#34 néo-90s. Greatest techno hits, all-white outfits, early-net graphics, updated gothic tendencies.

The same forces that are lauded as permitting the dissemination and proliferation of information, and therefore of education, are also those that seem to be depriving our civil liberties, creating subtler consumers of us all, and channeling expression through neater and blander packaging. 

#462 Pointless to decry the ratio of self-education : selfies on the internet. 


Specialisation is as dangerous as generalisation. Iain Sinclair, in response to the question of which extinct species he would bring back (following the responses - sabre-toothed tiger and t-rex - of two field specialists) : "pure poets." 

#212 evian bottles

I imagine that amongst the earliest doubters of the printing press were those who realised that stopping incendiary writings would soon be impossible or that, in moments of peace, the majority probably preferred the back street seamy graphics and instalments of drab novella fictions to political pamphlets. Town gossip has not changed because of facebook.

#1002 No hugging, no learning. No soup for you.

We might also ask where all the great savants, geniuses of philosophical science, dabblers, and Anathasius Kirchers of the world have gone. But we can find their happy equivalent in the modern dabblers, enthusiasts, free-floaters, and culture looters.

#67 bad brand chat. Chat with a bad brand. Murakami premiers LV bag, african vendors already have its fake. Biennale overrun by LV. We know where we got ours? Sincerity as an instance of irony.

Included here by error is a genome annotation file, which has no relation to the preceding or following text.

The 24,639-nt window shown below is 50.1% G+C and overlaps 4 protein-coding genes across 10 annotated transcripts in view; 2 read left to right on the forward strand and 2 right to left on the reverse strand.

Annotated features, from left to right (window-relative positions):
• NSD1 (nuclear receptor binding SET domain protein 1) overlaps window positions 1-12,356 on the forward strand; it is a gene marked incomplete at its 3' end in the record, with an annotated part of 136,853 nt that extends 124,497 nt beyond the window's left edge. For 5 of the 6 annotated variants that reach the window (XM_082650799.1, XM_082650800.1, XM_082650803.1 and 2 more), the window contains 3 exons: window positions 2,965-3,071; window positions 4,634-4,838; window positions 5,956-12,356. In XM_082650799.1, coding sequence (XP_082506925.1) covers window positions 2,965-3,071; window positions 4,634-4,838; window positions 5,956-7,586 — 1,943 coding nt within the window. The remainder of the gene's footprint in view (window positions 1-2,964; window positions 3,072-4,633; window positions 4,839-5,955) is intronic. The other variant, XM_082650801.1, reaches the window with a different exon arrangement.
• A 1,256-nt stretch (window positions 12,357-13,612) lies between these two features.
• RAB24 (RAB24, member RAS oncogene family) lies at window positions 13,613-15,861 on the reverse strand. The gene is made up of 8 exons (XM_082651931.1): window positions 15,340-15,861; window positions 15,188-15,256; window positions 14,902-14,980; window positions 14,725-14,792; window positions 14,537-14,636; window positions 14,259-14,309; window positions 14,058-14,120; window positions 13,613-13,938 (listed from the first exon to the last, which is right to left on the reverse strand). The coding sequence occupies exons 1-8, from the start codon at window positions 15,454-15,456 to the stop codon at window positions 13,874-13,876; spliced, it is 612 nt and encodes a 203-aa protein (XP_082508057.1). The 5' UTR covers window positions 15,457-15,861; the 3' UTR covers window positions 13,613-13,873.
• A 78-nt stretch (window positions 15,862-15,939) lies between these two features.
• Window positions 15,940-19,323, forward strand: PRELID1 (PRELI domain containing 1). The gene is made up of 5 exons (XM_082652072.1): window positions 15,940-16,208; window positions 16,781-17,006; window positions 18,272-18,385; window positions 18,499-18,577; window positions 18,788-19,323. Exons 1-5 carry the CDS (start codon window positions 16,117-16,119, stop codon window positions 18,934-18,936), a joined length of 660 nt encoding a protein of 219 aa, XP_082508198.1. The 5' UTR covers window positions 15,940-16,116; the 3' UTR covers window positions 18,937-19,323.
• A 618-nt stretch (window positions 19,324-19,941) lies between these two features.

Despite the efforts of anti-commercialism lefties, philosophers, and culture critics, the resulting tackiness of certain high-name brands came about in the following way: people who cannot afford the brand but want its symbolic content make a fake, wear it with pride. Fakes made in China are now : gucci belt spells baggy pants and fake gold chains *hiphopculture ; LV monogram is the queen bee or the cells of the hive - looking fake everywhere, except behind plate glass, the little tan spots have changed the leopard. 

#99 and what of the leopard? Once a sign of such potency - the royal hunt - its pattern is almost synonymous with fake fur and pvc. Thus giving it all the attributes necessary for a comeback, but only in denigrated mediums, otherwise too luddite.


LV has been visually and symbolically destroyed by its own proliferated image and not by any astute reasoning in a myriad of books and essays on consumer culture, thus *x-envy. but c.f. #34 for tacky-brand love, oakley+chanel, adidas button-ups+GOCCI. Much misspelled rehabilitation.

#17 the new market for buff gym junkers is offshore steroids cocktails, a process known as 'stacking'

TBC because perfect idea. Hairless, bulging, and veiny, people now look like erect penises. 

#569 dancing at the altar, which one? Bridal expo vs. Abraham and Isaac.

Match websites. Reducing love to a series of physical, social and economic attributes. May as well just go straight to robots. But, cf. Ghost in the Shell because who ever asked the robots? Can envisage flabby sycophants at the feet of humanity's creation. Banish natural doubt.

le caire

The return from Cairo. All the political disputes surrounding the 3 year anniversary of the revolution can be, I feel, seen anew in the context of this film, Four Women of Egypt. From 1997, the film looks at the lives and relationships of four women who were involved in the political movements surrounding Egypt's struggles - political and social, international and domestic - in the 1950s and 60s. These four feminists from different social and religious backgrounds, are above all, very funny. The film is also sad. I watched it on the way back from Cairo, cried and fell asleep on the coat of a man saying his 7 o'clock prayers. If all the women of Egypt are as strong as this - and the ones I met were - it speaks volumes for a country that seems to have always been a prized possession, from the Pharaohs, through its hellenisation and christianisation, through the mamluk rule and the ottoman conquest, through the French under Napoleon Bonaparte and the British occupation, to, finally, Nasser and we all know the rest.